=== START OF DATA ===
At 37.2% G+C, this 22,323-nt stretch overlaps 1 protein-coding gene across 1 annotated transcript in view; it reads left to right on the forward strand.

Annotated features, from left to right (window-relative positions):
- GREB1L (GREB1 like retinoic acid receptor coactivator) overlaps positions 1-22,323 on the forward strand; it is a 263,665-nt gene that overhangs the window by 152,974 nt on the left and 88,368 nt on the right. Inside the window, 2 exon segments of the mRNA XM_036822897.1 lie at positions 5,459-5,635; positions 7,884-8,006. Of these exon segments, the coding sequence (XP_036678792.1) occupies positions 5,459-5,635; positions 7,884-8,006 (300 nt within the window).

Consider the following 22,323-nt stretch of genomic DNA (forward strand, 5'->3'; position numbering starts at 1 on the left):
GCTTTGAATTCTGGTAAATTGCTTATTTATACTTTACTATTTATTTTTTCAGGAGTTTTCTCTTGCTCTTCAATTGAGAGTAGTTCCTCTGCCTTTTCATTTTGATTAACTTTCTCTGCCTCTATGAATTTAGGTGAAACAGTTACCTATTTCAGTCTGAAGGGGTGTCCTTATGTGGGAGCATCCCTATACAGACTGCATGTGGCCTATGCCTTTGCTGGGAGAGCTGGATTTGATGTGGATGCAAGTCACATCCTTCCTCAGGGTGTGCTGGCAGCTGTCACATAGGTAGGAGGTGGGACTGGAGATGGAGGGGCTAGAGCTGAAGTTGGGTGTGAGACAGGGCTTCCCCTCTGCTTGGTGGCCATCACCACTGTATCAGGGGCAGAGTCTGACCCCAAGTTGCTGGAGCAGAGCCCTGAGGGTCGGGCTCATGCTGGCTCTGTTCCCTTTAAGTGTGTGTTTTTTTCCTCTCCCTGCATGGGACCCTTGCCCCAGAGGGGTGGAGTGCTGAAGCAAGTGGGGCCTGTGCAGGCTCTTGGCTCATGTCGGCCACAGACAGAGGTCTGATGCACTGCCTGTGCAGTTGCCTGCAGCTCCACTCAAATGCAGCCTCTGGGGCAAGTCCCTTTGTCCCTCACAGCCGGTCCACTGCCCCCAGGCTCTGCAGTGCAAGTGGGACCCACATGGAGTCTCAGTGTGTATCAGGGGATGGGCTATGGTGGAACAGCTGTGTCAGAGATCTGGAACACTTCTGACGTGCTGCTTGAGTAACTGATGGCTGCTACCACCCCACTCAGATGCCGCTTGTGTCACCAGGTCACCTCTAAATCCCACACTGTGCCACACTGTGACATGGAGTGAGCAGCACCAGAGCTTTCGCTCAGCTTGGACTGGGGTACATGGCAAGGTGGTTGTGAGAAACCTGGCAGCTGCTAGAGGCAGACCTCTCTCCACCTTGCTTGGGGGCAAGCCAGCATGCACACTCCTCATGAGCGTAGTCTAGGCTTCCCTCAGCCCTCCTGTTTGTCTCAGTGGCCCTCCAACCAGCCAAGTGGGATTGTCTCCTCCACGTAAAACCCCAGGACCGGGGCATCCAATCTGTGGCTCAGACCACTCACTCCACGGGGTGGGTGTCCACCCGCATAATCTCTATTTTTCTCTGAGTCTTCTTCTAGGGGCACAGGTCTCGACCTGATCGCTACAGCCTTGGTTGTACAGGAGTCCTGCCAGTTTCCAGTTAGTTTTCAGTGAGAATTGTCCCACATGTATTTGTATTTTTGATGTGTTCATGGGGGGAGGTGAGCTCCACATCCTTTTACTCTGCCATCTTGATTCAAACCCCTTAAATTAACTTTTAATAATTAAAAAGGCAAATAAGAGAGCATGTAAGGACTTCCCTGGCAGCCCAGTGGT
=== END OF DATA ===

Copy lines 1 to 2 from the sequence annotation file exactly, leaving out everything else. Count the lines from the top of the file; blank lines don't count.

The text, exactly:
At 37.2% G+C, this 22,323-nt stretch overlaps 1 protein-coding gene across 1 annotated transcript in view; it reads left to right on the forward strand.

Annotated features, from left to right (window-relative positions):